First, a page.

>> Click here to read the full-length article about using essential oils to reduce the risk of viral infection

1. Astani, A., Reichling, J., and Schnitzler, P. Comparative study on the antiviral activity of selected monoterpenes derived from essential oils. Phytother Res. 2009 Aug 3.
2. Reichling, J., Koch, C., Stahl-Biskup, E., Sojka, C., and Schnitzler, P.
Virucidal activity of a beta-triketone-rich essential oil of Leptospermum scoparium (manuka oil) against HSV-1 and HSV-2 in cell culture. Planta Med. 2005 Dec;71(12):1123-7.
3. Schnitzler, P., Schuhmacher, A., Astani, A., and Reichling, J. Melissa officinalis oil affects infectivity of enveloped herpesviruses. Phytomedicine. 2008 Sep;15(9):734-40.
4. Hayashi, K., Kamiya, M., Hayashi, T. Virucidal effects of the steam distillate from Houttuynia cordata and its components on HSV-1, influenza virus, and HIV. Planta Med. 1995 Jun;61(3):237-41.
5. Xie, Y., Lu, W., Cao, S., Jiang, X., Yin, M., and Tang, W. Preparation of bupleurum nasal spray and evaluation on its safety and efficacy. Chem Pharm Bull (Tokyo). 2006 Jan;54(1):48-53.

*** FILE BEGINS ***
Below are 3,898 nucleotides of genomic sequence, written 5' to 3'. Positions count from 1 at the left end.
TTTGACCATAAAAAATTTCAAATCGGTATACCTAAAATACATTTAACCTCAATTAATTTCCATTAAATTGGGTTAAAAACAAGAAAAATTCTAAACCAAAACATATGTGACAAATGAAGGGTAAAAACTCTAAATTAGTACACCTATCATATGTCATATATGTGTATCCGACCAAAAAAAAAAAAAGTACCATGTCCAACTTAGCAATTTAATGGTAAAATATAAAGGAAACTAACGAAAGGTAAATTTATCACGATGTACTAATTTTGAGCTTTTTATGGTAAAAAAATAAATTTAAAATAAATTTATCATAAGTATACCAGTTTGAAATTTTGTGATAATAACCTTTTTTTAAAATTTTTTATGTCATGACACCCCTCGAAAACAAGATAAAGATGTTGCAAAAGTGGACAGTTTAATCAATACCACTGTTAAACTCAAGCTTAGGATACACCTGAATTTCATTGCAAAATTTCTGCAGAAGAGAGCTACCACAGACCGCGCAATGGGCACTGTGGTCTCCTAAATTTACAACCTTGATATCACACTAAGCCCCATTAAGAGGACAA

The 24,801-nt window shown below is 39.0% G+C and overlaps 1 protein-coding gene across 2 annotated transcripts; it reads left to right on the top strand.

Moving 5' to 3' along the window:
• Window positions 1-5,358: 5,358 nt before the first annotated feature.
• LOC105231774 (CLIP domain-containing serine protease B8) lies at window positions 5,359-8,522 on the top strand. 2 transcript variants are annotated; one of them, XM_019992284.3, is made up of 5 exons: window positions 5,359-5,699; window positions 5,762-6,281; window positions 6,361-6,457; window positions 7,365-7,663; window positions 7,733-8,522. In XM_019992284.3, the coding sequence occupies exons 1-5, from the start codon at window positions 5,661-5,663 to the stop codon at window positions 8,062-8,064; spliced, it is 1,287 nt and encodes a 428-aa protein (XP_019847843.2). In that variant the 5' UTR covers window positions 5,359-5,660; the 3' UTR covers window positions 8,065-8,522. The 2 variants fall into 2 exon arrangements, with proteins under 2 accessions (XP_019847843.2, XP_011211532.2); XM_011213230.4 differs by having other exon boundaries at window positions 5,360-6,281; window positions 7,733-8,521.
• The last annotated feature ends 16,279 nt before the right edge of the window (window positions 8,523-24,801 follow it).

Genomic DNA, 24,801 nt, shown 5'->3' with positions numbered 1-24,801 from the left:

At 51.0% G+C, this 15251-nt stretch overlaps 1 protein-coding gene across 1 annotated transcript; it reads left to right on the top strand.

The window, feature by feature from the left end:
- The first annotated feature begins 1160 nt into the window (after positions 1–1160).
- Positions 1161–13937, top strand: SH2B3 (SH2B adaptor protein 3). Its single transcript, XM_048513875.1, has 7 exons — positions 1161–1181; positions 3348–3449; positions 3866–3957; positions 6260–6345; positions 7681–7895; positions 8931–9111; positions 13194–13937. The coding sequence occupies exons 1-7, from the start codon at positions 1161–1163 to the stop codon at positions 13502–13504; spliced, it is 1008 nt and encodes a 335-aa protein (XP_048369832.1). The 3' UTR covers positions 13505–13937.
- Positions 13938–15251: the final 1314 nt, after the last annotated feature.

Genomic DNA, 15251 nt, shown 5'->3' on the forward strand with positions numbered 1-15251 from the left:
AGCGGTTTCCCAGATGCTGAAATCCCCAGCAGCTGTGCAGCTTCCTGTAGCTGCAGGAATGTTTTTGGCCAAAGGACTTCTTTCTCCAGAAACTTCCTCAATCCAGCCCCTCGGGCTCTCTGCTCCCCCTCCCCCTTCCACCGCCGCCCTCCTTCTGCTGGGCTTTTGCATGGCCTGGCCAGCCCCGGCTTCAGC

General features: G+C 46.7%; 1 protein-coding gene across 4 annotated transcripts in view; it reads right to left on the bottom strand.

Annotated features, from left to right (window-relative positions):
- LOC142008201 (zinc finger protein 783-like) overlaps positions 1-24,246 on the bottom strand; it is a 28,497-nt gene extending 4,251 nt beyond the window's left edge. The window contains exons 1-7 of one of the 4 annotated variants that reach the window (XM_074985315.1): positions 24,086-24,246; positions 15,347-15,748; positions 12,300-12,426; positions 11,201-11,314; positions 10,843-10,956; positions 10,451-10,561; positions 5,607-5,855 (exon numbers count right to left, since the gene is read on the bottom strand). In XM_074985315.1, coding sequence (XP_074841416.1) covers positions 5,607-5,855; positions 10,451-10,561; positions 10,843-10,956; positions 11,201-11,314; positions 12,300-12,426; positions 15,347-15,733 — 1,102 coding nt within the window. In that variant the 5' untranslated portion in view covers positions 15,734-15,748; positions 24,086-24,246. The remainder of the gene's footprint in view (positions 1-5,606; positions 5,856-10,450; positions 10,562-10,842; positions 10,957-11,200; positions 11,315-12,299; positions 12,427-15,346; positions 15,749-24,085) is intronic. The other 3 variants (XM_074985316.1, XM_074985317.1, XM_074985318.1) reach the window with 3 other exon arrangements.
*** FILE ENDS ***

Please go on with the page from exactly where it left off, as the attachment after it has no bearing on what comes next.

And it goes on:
>> For information about organic essential oils, click here

>> To learn more about aromatherapy classes, click here

Herbs and natural foods support optimal brain function

"Many foods an nutrients are known to improve brain function," according to NaturalNews. "Fish has long been known as 'brain food' because of the omega 3 fatty acids, but many other foods can improve and maintain healthy mental function and improve memory."

Adaptogens, for example, help brain function by reducing stress caused by the "fight or flight" response (such as, ginseng and rhodalia), while other plants work to detoxify the blood and brain (such as cabbage, broccoli, collards, kale, brussels sprouts, Chinese cabbage, bok choy, arugula, radish, wasabi, watercress, kohlrabi, mustard greens, rutabaga, and turnips).

Other types of brain-healthy herbs and foods include vitamin D, which is important for calcium absorption, omega 3 fatty acids, thought to help with mood, and protein foods.

In general, "to improve brain function, avoid foods that contain sugar or high fructose corn syrup. [...] Processed foods in general, do not help build healthy bodies or brains."

>> For more information about herbs, herbal medicine, and holistic nutrition, click here
>> Read the full-length article on NaturalNews here

Monday, October 5, 2009

Beekeeping for medicinal use

Mother Earth News has a very useful article on their website right now, "Keeping Bees Using the Top-bar Beekeeping Method." With this method, author Phil Chandler says, you can build simple, inexpensive hives now and start keeping bees as soon as next spring.